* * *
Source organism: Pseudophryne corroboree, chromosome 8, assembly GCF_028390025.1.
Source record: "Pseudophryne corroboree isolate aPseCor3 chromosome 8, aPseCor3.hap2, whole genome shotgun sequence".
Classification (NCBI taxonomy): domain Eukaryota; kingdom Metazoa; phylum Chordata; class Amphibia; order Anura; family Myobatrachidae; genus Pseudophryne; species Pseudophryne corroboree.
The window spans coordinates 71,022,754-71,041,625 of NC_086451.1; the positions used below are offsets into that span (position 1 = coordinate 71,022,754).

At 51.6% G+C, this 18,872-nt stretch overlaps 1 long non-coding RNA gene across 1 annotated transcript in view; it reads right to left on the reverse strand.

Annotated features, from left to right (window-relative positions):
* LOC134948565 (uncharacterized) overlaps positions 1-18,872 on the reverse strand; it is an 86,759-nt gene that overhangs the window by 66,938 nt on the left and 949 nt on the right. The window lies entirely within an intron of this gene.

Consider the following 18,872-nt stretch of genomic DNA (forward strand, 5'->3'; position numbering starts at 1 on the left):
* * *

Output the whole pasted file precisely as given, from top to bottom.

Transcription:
Source organism: Pseudophryne corroboree, chromosome 8, assembly GCF_028390025.1.
Source record: "Pseudophryne corroboree isolate aPseCor3 chromosome 8, aPseCor3.hap2, whole genome shotgun sequence".
Classification (NCBI taxonomy): domain Eukaryota; kingdom Metazoa; phylum Chordata; class Amphibia; order Anura; family Myobatrachidae; genus Pseudophryne; species Pseudophryne corroboree.
The window spans coordinates 71,022,754-71,041,625 of NC_086451.1; the positions used below are offsets into that span (position 1 = coordinate 71,022,754).

At 51.6% G+C, this 18,872-nt stretch overlaps 1 long non-coding RNA gene across 1 annotated transcript in view; it reads right to left on the reverse strand.

Annotated features, from left to right (window-relative positions):
* LOC134948565 (uncharacterized) overlaps positions 1-18,872 on the reverse strand; it is an 86,759-nt gene that overhangs the window by 66,938 nt on the left and 949 nt on the right. The window lies entirely within an intron of this gene.

Consider the following 18,872-nt stretch of genomic DNA (forward strand, 5'->3'; position numbering starts at 1 on the left):